Marketers aren’t the only ones who obsess about forging strong and differentiated brands. C-level execs recognize that strong brands translate into higher current and future cash flows through price premiums, higher loyalty and share of wallet with current customers, and accelerated acquisition of new customers.
In short, brand strength matters. No wonder companies spend millions surveying consumers on their own brands as well as competitors’. The stakes are getting even higher. Product differentiation is becoming increasingly difficult along functional lines. At the same time, consumers are less and less trustful of advertising messages. Creating strong, differentiated and emotionally engaging brands has never been more important.
To win in this new world, marketers need fresher, real-time, more original consumer insights as well as a new approach to tracking and understanding brand health metrics. In Forrester’s recent report, “Three Dimensional Brand Health: A Data Mashup,” Chris Stutzman makes the case that marketers need to incorporate traditional point in-time, real-time and predictive approaches to brand health:
“Digital data and big data don’t replace brand tracking as we know it. Instead, they add new dimension to understand brand health in three ways: 1) helping refine traditional point-in-time methods of brand tracking; 2) providing real-time indicators of brand health; and 3) providing the ability to forecast brand health.”
The point on ‘refining’ is crucial and really gets to the heart of how new social media approaches to tracking brand health (or rather brand strength) complement traditional focus group and survey methodologies. At the end of the day, there are only so many questions you can ask in a survey. Even if you could double or triple the number of questions, you may not necessarily ask the right questions. You simply cannot guess exactly what’s really on the consumer’s mind. However, using social media to complement traditional brand tracking enables you to probe deeply into answering ‘why’ consumers perceive brands the way they do. The answers to these ‘why’ questions are in the actual words of your customers. It’s the authentic voice of the consumer.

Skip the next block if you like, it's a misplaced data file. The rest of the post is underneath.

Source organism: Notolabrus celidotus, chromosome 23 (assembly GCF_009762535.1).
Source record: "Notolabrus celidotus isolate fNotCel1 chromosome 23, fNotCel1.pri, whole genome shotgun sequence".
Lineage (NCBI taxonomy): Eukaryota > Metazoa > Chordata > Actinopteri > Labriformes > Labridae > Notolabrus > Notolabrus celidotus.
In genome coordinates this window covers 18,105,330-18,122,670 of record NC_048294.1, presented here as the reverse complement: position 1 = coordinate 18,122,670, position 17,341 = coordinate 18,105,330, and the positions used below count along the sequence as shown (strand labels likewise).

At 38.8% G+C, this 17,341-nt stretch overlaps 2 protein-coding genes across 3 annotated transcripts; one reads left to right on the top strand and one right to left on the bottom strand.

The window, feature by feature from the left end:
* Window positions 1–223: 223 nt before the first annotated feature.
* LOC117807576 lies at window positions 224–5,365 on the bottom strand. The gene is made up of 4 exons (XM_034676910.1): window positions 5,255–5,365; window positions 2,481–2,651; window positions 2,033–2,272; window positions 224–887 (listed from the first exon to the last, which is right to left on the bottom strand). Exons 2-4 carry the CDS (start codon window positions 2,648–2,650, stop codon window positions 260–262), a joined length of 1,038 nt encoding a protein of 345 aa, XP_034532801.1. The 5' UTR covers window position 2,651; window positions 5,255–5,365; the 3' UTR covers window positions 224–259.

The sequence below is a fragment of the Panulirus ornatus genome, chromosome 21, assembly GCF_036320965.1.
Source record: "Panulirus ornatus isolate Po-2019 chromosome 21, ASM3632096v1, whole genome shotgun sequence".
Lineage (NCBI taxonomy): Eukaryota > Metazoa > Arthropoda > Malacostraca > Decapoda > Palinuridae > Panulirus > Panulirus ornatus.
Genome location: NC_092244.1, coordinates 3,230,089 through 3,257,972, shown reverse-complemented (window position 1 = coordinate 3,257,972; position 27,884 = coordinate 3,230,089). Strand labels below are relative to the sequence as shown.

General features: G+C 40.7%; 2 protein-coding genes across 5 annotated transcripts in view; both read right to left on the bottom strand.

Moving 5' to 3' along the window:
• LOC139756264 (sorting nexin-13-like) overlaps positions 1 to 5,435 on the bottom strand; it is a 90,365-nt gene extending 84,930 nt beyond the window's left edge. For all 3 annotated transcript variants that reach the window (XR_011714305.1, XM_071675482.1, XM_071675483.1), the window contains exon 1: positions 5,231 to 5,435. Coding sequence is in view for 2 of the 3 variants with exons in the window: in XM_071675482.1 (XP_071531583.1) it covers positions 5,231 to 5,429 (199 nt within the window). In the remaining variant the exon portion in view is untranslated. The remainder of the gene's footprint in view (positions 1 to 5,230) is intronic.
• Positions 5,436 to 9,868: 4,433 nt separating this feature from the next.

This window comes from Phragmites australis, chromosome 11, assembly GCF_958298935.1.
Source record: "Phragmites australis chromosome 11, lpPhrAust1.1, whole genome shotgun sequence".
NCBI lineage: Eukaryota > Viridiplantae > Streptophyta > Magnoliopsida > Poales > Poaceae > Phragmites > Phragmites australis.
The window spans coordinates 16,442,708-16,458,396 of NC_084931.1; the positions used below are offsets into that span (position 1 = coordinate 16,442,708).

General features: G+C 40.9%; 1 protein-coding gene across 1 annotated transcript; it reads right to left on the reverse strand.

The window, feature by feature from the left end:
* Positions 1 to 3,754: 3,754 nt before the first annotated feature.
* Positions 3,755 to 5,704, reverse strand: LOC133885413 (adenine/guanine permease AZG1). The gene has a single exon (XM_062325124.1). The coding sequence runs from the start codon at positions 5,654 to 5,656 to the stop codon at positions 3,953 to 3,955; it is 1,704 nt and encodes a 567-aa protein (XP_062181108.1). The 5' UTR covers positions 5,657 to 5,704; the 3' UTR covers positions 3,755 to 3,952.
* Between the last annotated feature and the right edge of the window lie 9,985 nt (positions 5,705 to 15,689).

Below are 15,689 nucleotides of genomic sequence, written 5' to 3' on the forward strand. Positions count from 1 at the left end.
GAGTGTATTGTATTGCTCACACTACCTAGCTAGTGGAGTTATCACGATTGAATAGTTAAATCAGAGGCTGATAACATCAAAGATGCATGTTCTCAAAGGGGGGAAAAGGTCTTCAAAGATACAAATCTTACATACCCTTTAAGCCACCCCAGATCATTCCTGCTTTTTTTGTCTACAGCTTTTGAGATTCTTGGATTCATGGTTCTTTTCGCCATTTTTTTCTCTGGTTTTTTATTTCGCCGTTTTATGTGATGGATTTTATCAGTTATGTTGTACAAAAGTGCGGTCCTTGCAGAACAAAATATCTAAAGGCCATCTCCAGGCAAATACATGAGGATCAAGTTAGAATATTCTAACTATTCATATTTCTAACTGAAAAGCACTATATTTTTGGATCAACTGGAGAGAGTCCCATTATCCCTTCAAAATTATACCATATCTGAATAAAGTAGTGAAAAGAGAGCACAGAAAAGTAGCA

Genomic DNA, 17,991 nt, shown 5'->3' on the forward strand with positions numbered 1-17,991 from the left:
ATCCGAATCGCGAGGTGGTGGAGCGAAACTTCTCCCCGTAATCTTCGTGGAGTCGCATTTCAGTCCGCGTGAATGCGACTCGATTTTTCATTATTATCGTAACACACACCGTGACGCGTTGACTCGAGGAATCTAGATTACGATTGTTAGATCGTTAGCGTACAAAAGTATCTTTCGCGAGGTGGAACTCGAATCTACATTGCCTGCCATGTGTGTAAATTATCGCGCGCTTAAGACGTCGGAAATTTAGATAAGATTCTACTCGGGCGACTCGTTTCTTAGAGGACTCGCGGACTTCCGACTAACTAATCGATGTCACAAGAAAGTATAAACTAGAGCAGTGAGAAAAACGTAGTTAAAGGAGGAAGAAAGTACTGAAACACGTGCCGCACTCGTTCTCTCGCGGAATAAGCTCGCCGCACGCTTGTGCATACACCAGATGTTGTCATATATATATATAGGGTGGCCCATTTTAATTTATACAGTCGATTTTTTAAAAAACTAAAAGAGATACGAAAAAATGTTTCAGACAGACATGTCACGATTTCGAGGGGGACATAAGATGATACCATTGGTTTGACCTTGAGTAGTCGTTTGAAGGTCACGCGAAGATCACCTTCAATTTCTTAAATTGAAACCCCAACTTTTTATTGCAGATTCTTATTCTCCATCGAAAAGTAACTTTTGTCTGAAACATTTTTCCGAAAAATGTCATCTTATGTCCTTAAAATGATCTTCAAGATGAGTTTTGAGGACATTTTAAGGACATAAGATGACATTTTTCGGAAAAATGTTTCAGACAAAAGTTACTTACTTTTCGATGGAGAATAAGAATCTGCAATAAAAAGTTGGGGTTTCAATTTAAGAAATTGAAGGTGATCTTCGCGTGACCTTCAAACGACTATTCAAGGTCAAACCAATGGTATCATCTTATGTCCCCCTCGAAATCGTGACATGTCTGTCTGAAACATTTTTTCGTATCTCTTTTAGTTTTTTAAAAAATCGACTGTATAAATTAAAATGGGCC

Here’s another reason why social media complements brand tracking. Your ability to obtain reliable data on specific customer segments will always be gated by the number of respondents, and hence by the amount you’re willing to pay. With social media, you transcend that limitation. You can understand the brand perceptions of millions – - across any geographic market – - and categorize those perceptions across a much wider set of ‘organic’ segments. By organic, we mean that consumers self-organize and express themselves in online groups and forums that they’re inherently interested in (e.g., urban ‘sophisticate’ moms on urbanbaby.com). The bottom line is that with social media, it is suddenly far more cost effective to assess brand perceptions across a much larger range of segments.
A final consideration is the real-time nature of social media. The insight here is not only that you can track brand health metrics continuously (vs. annually for classic brand tracking), but that you can apply this real-time view to predict and anticipate overall consumer sentiments in the annual brand tracking survey. If you can do a reasonable job predicting how your metrics are trending, you have more time to react and identify which specific brand health levers to act on (e.g., in a retailer example, this might be declining customer satisfaction due to a new return policy).
We agree with Forrester that ‘mash-ups’ between classic and new ‘social’ media approaches to brand tracking enable marketers and other executives to drive brand strength and ultimately corporate value.
Has your organization advanced the art of brand-tracking in a social world? We’d love to hear your story.
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